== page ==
The latest proposed changes to the Forests Act makes the Bracks Government less accountable and less obliged to consider biodiversity.
A new Bill is ready to be passed that will set up an arm of DSE called Vicforests to manage the commercial side of logging. Premier Bracks made a pre-election promise that the Department of Sustainability and Environment (DSE) would be more financially accountable. This Bill hampers accountability.
NO FORESTS NO FUTURE
Some of the Bracks Government’s promises in the Our Forests Our Future policy document included:
- Introducing ecologically sustainable logging;
- public accountability and transparency in the management of our forests;
- and complying with Competition Policy (this should see public forests no longer being sold for peanuts, which made it impossible for plantation growers to compete).
Technically, there is no time frame under which the government has to implement sustainability criteria – it could be within the next 20 years. That knocks out their first point.
There is nothing in the Bill that will allow for community consultation over areas to be logged. Once an agreement has been drawn up with logging interests it will be a commercial-in-confidence agreement that no one can access even under FOI. That knocks out the second accountability point.
The Bill might only partly implement the third point, but it leaves the way open for a continuation of the massive public subsidy we’ve been exposing for years.
Vicforests will choose which forests will be logged but this will be in the absence of an ecologically sustainable forest management system (ESFMS). Under the RFAs, the Bracks Government agreed to develop sustainability indicators and ESFMS.
Even if some sort of sustainability system is developed, there will be no direct obligation for Vicforests to comply with it. Given Vicforests’ commercial objectives to make profits, this is a huge concern.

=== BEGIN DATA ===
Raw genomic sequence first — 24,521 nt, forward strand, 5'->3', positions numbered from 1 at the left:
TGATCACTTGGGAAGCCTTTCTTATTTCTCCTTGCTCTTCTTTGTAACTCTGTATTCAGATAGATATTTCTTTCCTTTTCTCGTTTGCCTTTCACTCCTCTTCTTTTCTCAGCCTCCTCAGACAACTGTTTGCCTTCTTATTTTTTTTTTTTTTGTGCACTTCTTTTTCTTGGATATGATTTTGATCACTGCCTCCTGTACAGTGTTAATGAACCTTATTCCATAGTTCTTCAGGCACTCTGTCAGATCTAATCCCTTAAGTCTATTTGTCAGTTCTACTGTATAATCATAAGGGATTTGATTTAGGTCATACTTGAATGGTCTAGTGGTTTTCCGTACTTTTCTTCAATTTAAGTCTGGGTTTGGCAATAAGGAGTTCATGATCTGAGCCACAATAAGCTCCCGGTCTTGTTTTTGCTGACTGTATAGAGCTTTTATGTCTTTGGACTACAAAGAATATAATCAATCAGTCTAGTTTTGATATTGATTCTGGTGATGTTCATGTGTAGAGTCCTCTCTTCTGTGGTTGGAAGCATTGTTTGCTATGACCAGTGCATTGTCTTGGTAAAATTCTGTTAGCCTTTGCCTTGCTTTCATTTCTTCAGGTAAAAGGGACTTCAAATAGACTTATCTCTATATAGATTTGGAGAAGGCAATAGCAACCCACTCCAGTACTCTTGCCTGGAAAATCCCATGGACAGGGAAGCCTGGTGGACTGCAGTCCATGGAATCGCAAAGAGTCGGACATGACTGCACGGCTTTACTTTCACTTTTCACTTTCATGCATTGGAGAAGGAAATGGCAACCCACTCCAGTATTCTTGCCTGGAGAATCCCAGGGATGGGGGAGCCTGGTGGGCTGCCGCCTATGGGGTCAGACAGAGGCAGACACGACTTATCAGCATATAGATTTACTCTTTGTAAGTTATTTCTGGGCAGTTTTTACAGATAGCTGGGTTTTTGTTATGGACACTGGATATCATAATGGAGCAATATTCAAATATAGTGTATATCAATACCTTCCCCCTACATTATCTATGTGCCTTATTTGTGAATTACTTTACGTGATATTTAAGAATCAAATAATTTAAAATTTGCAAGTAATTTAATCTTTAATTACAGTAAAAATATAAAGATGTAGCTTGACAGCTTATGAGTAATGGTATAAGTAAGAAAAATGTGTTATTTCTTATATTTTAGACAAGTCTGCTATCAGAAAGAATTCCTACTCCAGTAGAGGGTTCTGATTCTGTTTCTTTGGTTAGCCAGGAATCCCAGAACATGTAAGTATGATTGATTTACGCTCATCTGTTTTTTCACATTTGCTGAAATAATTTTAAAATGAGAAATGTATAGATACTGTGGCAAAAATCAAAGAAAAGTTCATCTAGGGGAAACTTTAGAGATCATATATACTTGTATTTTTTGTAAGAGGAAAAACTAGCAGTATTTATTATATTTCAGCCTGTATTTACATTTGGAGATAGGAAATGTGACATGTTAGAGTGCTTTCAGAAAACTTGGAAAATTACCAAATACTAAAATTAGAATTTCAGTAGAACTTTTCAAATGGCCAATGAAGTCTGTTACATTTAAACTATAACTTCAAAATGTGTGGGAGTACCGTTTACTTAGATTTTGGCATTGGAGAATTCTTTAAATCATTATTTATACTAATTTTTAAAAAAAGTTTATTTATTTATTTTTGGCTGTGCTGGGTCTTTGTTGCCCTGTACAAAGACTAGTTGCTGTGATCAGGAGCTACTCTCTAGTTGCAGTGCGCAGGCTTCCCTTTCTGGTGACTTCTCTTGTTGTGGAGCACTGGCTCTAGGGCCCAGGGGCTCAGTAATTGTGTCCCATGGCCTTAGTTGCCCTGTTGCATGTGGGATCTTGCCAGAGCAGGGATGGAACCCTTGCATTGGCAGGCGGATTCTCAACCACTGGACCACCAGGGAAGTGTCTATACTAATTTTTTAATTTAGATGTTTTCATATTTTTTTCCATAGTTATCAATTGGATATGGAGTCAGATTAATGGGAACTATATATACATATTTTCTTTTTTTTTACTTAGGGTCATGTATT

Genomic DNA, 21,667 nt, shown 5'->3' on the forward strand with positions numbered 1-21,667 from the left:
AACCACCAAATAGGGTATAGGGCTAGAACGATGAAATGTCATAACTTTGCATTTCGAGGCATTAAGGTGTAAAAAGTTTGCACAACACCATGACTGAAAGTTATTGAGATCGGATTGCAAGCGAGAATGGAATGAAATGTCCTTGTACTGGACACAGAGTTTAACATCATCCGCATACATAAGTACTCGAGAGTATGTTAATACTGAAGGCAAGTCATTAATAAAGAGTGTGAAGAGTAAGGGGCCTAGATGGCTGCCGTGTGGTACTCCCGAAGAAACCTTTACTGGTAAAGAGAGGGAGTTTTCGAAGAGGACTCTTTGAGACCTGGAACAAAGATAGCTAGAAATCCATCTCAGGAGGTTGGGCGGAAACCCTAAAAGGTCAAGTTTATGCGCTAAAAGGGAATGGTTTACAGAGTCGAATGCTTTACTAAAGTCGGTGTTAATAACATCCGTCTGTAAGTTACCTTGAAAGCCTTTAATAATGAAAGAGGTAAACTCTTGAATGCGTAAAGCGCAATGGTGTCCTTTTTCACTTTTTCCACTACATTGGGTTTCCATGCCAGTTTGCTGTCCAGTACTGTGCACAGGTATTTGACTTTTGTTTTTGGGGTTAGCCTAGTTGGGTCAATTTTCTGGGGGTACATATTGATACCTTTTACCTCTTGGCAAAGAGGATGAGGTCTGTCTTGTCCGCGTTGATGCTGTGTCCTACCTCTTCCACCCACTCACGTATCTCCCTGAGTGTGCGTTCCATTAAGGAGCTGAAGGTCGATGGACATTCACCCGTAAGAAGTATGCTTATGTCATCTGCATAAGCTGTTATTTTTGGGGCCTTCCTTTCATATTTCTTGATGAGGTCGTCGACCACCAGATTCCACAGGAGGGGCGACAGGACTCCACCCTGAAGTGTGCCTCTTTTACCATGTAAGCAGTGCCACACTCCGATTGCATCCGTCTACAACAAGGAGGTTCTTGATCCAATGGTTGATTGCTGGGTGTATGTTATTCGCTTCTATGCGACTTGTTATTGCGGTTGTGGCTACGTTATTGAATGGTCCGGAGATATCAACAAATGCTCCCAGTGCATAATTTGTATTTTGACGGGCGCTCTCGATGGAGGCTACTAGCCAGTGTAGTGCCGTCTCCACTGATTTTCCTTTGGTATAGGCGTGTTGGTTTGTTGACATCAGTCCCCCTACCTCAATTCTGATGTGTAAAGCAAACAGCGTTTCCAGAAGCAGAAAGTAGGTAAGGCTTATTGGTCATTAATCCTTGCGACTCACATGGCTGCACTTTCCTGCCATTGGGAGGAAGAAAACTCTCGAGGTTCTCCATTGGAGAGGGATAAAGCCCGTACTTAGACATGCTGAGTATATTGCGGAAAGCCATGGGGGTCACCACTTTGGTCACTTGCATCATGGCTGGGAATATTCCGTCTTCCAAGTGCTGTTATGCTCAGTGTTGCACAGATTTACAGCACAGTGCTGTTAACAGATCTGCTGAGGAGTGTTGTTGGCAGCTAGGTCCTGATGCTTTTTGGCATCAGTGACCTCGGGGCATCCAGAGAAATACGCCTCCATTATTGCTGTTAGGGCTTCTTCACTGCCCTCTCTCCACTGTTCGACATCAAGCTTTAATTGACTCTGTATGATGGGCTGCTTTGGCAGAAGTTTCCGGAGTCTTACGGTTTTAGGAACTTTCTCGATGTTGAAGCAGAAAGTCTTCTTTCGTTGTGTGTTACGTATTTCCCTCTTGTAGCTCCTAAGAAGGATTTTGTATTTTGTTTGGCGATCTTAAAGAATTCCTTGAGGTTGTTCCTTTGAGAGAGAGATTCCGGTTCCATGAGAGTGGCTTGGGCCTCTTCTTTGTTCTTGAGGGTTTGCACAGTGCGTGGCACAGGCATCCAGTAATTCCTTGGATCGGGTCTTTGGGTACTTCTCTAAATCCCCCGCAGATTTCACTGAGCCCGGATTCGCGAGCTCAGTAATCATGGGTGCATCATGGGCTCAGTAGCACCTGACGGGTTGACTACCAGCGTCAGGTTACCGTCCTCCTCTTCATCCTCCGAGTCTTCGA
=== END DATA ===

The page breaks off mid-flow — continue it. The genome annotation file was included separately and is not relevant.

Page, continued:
The other fear is that the Bill does not ensure that Vicforests will recover the full cost of logging. It will bring in a system whereby licence holders will bid for logs. This will push smaller players out of the field and open the door for price fixing between the larger mills. There would be no minimum price for logs on offer.
There was a huge opportunity here to make forest management comply with biodiversity protection and other environmental laws. It could also have resolved the issue of clearfelling old growth and other heritage forests. However it has written another vague and unenforceable piece of legislation.
The Bill also makes other amendments to the Forests Act 1958 and the Conservation Forests and Lands Act 1987. One is a change of wording for charging protesters. It has been common to win appeals after people have been charged with “Obstruct lawful logging operation”. The wording has now been changed to “Obstruct approved logging operation”. This is an admission that very few of their approved logging operations are in fact lawful!
Jill / Vanessa Bleyer, Lawyers For Forests